Fly your flag, read some history, enjoy the day.
More, Resources, and Related Articles:
- Max Lyons has a great photo of flags at the Washington Monument — but he’s stingy on copyright; go see the photo, maybe buy one
- Enchanted Learning’s classroom activities for Presidents Day
- More history of Presidents Day at SanDiego.com (is that a site of the San Diego Union?)
- Sacramento Bee attempts to make sense of Presidents Day — or is it Washington’s Birthday?
- Geek humor for Presidents Day
- Presidents Day is celebrated throughout the United States (examiner.com)
- The Meaning of Presidents Day (nbcnewyork.com)
- What Is The Real Name of the February Holiday? (usingtherightwords.wordpress.com)
- US Celebrates Presidents’ Day (voanews.com)
- Uncle Sam says it’s not Presidents Day (news.blogs.cnn.com)
- The Learning Network Blog: Happy Presidents’ Day (learning.blogs.nytimes.com)
- Next flag fly dates, for March:
- March 1, Ohio statehood (1803, 17th state)
- March 1, Nebraska statehood (1867, 37th state)
- March 3, Florida (1845, 27th state)
- March 4, Vermont statehood (1791, 14th state)
- March 15, Maine statehood (1820, 23rd state)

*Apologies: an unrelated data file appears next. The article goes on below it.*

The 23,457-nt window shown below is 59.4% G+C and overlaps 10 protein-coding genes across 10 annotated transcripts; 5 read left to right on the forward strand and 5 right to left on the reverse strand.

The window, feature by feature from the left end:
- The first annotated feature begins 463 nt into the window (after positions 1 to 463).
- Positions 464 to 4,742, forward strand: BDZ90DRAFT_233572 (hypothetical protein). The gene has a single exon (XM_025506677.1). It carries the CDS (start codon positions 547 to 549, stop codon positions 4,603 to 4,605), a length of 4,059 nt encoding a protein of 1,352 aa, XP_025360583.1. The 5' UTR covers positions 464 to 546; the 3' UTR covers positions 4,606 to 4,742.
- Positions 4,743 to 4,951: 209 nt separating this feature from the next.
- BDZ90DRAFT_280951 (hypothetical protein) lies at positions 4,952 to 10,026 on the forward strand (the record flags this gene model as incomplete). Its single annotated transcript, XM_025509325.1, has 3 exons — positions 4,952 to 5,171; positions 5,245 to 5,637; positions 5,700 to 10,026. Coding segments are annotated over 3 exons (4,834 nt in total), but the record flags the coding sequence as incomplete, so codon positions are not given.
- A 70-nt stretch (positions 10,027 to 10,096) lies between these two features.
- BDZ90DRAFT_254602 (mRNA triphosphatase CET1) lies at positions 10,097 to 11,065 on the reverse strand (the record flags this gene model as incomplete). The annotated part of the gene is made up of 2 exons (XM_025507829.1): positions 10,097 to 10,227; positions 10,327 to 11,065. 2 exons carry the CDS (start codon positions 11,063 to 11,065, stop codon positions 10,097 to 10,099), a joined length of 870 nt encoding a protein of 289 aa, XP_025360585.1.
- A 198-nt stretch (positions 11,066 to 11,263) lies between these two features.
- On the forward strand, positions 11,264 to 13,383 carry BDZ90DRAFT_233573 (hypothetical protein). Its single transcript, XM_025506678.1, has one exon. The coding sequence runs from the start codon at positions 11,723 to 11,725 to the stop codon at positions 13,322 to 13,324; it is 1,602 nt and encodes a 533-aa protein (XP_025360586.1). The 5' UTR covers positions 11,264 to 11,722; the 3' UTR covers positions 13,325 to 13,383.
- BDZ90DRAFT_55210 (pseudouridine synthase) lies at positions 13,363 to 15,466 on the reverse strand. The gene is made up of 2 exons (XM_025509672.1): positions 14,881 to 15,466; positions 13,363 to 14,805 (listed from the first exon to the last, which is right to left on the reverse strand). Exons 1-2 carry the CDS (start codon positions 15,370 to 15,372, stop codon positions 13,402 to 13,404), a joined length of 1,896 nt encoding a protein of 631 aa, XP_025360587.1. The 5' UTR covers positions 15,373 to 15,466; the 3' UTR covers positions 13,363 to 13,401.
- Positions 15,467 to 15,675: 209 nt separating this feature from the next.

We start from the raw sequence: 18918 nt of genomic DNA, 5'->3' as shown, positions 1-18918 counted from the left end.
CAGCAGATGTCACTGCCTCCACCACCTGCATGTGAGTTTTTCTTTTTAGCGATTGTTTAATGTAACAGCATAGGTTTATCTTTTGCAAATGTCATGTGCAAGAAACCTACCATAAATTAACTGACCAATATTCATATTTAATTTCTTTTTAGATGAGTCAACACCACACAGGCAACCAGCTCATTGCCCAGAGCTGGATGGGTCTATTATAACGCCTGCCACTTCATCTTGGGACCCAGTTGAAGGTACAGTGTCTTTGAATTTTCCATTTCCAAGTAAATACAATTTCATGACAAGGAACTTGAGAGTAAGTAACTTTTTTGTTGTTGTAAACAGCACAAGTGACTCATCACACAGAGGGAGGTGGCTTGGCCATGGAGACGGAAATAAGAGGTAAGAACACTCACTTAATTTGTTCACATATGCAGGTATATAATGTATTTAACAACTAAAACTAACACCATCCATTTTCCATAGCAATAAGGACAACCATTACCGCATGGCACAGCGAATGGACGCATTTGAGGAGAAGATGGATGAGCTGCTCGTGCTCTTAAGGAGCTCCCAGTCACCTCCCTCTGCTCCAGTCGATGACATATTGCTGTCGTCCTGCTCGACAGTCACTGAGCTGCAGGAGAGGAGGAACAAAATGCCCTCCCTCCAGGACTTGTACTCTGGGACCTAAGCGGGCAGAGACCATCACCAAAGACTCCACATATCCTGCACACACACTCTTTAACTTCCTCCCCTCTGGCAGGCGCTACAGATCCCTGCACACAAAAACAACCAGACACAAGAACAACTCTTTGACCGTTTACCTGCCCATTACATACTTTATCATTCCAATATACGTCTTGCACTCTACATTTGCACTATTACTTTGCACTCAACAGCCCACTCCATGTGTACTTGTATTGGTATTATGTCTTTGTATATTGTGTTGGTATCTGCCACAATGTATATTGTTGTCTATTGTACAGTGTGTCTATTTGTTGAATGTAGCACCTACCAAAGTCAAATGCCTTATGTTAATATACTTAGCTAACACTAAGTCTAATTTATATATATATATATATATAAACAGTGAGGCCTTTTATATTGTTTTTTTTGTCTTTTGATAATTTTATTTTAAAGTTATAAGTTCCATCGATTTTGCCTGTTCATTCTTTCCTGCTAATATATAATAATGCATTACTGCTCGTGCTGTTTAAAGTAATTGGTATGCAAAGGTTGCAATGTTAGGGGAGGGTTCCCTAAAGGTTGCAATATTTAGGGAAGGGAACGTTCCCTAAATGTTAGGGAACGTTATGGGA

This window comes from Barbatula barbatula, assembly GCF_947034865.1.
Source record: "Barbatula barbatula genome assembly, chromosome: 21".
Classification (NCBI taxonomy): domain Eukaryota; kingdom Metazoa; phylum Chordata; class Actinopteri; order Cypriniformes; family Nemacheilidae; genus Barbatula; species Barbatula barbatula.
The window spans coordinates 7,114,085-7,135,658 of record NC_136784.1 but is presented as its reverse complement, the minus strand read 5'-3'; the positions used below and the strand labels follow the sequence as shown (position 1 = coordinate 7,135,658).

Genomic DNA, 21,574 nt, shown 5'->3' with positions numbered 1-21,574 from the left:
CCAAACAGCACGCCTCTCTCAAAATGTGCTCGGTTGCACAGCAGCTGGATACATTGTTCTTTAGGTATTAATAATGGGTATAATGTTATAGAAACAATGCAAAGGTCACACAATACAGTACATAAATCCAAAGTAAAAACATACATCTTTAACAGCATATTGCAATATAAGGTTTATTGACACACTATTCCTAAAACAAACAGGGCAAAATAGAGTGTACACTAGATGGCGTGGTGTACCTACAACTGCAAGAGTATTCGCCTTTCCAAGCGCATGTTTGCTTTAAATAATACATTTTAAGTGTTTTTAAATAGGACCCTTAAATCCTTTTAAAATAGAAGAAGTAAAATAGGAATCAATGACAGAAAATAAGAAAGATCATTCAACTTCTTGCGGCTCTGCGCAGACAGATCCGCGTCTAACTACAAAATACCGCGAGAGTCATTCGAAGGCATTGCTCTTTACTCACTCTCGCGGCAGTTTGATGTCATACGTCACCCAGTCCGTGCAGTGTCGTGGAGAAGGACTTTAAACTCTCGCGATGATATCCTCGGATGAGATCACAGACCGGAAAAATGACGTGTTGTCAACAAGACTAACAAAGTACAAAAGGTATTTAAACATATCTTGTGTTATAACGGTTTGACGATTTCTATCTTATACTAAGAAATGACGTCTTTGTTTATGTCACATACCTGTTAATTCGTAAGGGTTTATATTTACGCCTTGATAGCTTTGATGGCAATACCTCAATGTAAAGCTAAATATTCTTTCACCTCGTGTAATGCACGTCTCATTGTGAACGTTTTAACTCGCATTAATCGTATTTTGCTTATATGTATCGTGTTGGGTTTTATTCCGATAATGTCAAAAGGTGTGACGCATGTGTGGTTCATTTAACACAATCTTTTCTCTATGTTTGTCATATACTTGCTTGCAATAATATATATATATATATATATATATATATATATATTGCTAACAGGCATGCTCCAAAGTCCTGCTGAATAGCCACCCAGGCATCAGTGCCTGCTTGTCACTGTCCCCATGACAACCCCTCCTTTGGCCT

Yes, this is mostly an encore post. This event occurs every year.
If other news doesn’t interfere, Millard Fillmore is scheduled to get a Presidents Day treatment from reporter and humorist Mo Rocca, on CBS’s “Sunday Morning with Charles Osgood,” on February 16.
What a fine collision! Fillmore’s story is really pretty good. Osgood and Sunday Morning are top of the genre. Rocca is smart, and often funny. Even if they perform below their par, the segment should be enlightening.
If you’re tired of me telling you how wonderful “CBS Sunday Morning” with Charles Osgood is, better look away now.
Correspondent Mo Rocca — whose chicken wing piece ran on Super Bowl Sunday — is back again this Sunday with a piece on President Millard Fillmore.
Rocca visited the Fillmore home in East Aurora on the same week he was here to sample chicken wings.
According to a CBS spokesperson, Rocca explains in the piece “why Fillmore should be remembered for more than just his unusual name.”
The spokesperson added that University at Buffalo professor Claude Welch is one of the experts that Rocca spoke to “about what made the 13th president stand out.”
“Sunday Morning” airs at 9 a.m. Sundays on Channel 4, the local CBS affiliate.
The timing of the Fillmore piece makes sense since this is President’s Day weekend.
Prof. Welch delivered the annual address at Fillmore’s grave this year, on Fillmore’s birthday, January 7 (delayed a couple of days this year because of cold and snow).
“Sunday Morning” runs from 8:00 to 9:30 a.m. on KTVT, Channel 11, in Dallas. I’ll be ringing bells, and I’ll have to record the show. Check your local schedule.